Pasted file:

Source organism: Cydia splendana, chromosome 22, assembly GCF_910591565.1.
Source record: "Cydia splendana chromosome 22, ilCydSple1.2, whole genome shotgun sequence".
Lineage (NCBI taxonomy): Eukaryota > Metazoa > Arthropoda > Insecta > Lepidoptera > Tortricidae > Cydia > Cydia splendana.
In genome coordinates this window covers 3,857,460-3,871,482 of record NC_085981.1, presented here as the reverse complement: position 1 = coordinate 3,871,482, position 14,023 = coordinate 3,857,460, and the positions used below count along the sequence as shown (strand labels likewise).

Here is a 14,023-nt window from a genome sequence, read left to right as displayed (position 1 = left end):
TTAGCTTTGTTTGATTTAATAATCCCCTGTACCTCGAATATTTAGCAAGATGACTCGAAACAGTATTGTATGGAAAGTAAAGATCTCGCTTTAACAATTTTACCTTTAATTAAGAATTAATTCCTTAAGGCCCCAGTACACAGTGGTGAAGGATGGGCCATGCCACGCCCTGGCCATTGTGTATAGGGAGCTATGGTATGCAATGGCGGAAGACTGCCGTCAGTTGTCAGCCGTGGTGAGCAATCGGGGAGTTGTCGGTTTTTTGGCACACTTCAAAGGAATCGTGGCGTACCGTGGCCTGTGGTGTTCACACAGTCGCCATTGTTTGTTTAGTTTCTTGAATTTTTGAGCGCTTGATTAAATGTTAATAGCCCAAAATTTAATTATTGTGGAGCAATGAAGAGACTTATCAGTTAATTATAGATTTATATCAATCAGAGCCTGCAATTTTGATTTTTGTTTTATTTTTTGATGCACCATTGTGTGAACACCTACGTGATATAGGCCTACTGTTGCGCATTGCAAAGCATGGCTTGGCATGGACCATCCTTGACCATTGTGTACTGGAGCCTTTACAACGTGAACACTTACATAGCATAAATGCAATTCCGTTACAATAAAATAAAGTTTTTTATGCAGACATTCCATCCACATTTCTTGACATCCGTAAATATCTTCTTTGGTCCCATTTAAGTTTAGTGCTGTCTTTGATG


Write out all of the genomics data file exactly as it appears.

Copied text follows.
Source organism: Cydia splendana, chromosome 22, assembly GCF_910591565.1.
Source record: "Cydia splendana chromosome 22, ilCydSple1.2, whole genome shotgun sequence".
Lineage (NCBI taxonomy): Eukaryota > Metazoa > Arthropoda > Insecta > Lepidoptera > Tortricidae > Cydia > Cydia splendana.
In genome coordinates this window covers 3,857,460-3,871,482 of record NC_085981.1, presented here as the reverse complement: position 1 = coordinate 3,871,482, position 14,023 = coordinate 3,857,460, and the positions used below count along the sequence as shown (strand labels likewise).

Here is a 14,023-nt window from a genome sequence, read left to right as displayed (position 1 = left end):
TTAGCTTTGTTTGATTTAATAATCCCCTGTACCTCGAATATTTAGCAAGATGACTCGAAACAGTATTGTATGGAAAGTAAAGATCTCGCTTTAACAATTTTACCTTTAATTAAGAATTAATTCCTTAAGGCCCCAGTACACAGTGGTGAAGGATGGGCCATGCCACGCCCTGGCCATTGTGTATAGGGAGCTATGGTATGCAATGGCGGAAGACTGCCGTCAGTTGTCAGCCGTGGTGAGCAATCGGGGAGTTGTCGGTTTTTTGGCACACTTCAAAGGAATCGTGGCGTACCGTGGCCTGTGGTGTTCACACAGTCGCCATTGTTTGTTTAGTTTCTTGAATTTTTGAGCGCTTGATTAAATGTTAATAGCCCAAAATTTAATTATTGTGGAGCAATGAAGAGACTTATCAGTTAATTATAGATTTATATCAATCAGAGCCTGCAATTTTGATTTTTGTTTTATTTTTTGATGCACCATTGTGTGAACACCTACGTGATATAGGCCTACTGTTGCGCATTGCAAAGCATGGCTTGGCATGGACCATCCTTGACCATTGTGTACTGGAGCCTTTACAACGTGAACACTTACATAGCATAAATGCAATTCCGTTACAATAAAATAAAGTTTTTTATGCAGACATTCCATCCACATTTCTTGACATCCGTAAATATCTTCTTTGGTCCCATTTAAGTTTAGTGCTGTCTTTGATG